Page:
Some major criticisms of the earlier printed editions of Muir's work have been rendered obsolete by the DVD. Susan Deskis commented that "Muir's large bibliography is so arranged as to be practically useless" (Speculum 72 [1995]: 536), but now, the earlier editions' division between pre-1930 and post-1930 criticism has been removed, the criticism is listed in alphabetical order of author (not by date, as had been the case with the pre-1930 criticism earlier), and the bibliographical details of any work are available at the click of the mouse. Magennis's strictures (English Studies 76 [1995]: 475) about poor page-layout and typography are also now no longer relevant given the screen formatting of the text.

In some minor areas there are imperfections, however. For example, the note in the earlier editions pointing out that Advent Lyric 1, line 4, "heafod" in the edited text is written "heafoð" in the manuscript, has been removed from the commentary on the text and only appears in the "hotspot" on the manuscript; the headnote remarks that Wulf and Eadwacer is "a poem which continually challenges reader's [sic] to come to terms with it," unchanged from the first edition (p. 571); "Adams 1665" should be "Adams 1906" in the bibliography. In order to get the commentary on particular lines, I could not just go from page to page in the manuscript and click: I had to go through the contents, to the relevant poem, then click on the commentary.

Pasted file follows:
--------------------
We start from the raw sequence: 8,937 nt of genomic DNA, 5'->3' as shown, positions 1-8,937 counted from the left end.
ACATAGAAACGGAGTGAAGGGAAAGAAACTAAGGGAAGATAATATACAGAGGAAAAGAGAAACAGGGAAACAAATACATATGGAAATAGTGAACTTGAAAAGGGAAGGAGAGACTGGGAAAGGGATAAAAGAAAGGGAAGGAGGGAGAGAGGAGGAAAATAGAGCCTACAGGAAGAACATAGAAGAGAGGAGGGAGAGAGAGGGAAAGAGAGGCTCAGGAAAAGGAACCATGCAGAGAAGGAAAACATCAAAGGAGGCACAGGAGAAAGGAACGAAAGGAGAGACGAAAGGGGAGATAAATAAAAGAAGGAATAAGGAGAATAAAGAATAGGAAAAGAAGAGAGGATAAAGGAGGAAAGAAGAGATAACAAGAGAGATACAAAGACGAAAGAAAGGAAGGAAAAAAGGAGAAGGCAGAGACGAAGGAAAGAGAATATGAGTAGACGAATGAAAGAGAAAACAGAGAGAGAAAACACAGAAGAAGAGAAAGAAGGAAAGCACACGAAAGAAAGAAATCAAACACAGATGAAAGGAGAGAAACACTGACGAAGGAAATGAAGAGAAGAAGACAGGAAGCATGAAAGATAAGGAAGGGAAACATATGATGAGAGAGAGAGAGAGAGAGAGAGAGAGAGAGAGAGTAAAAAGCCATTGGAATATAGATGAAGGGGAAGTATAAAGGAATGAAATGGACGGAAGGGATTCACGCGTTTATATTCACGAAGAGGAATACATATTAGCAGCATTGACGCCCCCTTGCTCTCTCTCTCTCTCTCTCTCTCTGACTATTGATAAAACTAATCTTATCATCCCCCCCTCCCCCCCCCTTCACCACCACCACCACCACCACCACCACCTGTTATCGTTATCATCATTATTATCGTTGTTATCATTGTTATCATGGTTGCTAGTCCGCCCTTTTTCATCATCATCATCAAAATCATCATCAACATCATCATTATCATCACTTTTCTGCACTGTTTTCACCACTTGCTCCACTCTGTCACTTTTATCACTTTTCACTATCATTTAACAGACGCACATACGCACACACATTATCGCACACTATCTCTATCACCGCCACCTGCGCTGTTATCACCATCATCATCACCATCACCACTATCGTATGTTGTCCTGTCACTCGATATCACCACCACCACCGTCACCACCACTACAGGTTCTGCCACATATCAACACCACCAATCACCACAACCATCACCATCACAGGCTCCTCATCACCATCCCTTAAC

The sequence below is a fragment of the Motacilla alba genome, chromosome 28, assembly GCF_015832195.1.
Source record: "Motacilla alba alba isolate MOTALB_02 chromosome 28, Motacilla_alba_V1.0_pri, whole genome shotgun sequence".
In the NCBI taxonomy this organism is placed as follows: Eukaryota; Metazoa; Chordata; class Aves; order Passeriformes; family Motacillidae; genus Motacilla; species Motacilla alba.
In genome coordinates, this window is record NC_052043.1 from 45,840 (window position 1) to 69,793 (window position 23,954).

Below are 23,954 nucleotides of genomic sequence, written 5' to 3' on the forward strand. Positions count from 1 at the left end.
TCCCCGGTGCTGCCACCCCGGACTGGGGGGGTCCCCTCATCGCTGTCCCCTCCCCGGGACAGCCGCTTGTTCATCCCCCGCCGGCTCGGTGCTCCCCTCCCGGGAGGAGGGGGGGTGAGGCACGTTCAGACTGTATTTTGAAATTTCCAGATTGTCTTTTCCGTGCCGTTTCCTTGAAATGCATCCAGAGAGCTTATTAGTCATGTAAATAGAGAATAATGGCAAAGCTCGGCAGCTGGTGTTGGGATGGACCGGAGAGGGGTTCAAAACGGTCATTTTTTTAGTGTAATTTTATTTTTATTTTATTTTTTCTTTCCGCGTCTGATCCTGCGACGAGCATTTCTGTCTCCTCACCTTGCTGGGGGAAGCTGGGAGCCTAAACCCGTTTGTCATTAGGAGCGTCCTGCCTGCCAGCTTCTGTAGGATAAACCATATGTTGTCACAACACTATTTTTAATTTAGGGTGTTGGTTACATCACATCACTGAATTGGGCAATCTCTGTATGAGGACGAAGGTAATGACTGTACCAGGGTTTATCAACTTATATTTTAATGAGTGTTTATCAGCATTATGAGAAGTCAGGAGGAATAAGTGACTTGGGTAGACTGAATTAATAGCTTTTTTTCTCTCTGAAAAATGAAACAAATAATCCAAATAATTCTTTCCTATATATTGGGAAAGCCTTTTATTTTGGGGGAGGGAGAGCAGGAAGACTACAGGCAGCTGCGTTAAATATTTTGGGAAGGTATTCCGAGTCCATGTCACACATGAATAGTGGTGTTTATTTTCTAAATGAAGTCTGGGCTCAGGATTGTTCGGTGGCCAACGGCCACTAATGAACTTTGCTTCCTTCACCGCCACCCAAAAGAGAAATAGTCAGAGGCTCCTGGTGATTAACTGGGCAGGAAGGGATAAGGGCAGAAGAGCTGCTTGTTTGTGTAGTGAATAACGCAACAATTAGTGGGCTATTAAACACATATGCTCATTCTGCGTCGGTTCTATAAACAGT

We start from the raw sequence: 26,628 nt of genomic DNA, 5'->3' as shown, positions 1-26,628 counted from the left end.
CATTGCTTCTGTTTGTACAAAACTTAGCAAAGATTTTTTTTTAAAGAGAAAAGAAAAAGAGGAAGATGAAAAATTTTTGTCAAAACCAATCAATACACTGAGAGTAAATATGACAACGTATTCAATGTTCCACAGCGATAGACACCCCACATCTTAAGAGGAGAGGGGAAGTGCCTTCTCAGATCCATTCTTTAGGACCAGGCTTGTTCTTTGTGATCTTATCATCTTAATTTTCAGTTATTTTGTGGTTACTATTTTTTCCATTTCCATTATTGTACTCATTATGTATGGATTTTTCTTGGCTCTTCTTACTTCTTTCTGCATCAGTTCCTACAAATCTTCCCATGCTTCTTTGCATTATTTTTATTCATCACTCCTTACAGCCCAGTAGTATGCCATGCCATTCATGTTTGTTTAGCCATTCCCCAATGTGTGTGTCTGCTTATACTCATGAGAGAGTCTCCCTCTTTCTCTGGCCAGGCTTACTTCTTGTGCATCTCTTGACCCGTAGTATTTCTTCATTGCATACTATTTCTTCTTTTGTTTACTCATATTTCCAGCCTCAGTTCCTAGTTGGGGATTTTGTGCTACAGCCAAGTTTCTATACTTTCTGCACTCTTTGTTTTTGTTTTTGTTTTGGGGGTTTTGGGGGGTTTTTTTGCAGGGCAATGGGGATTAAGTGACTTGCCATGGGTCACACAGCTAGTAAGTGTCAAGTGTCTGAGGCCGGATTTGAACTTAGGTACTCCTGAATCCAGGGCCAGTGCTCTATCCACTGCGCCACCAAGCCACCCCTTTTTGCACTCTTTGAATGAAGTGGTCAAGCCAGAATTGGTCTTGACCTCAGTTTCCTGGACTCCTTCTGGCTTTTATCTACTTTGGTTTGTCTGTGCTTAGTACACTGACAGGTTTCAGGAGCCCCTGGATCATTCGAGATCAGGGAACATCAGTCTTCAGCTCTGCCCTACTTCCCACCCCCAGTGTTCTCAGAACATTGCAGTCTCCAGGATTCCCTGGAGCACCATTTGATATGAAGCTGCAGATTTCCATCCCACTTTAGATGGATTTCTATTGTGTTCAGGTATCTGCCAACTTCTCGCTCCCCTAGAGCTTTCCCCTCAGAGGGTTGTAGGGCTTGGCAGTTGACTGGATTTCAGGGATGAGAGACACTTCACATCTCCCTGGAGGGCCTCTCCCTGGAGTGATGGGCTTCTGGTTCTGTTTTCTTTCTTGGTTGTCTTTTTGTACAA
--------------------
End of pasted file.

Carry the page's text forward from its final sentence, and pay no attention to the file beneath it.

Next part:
In summary, this DVD brings together a scholarly philological edition of the poems similar in scope to Krapp and Dobbie's ASPR edition but updating it, with a facsimile that not only includes the important parts of the earlier Chambers facsimile but far surpasses it in the clarity, detail, and portability of the images. Though there are still minor criticisms that might be levelled at this work, it makes the Exeter Book accessible to scholars in a way that has not been possible before. It is a magnificent achievement.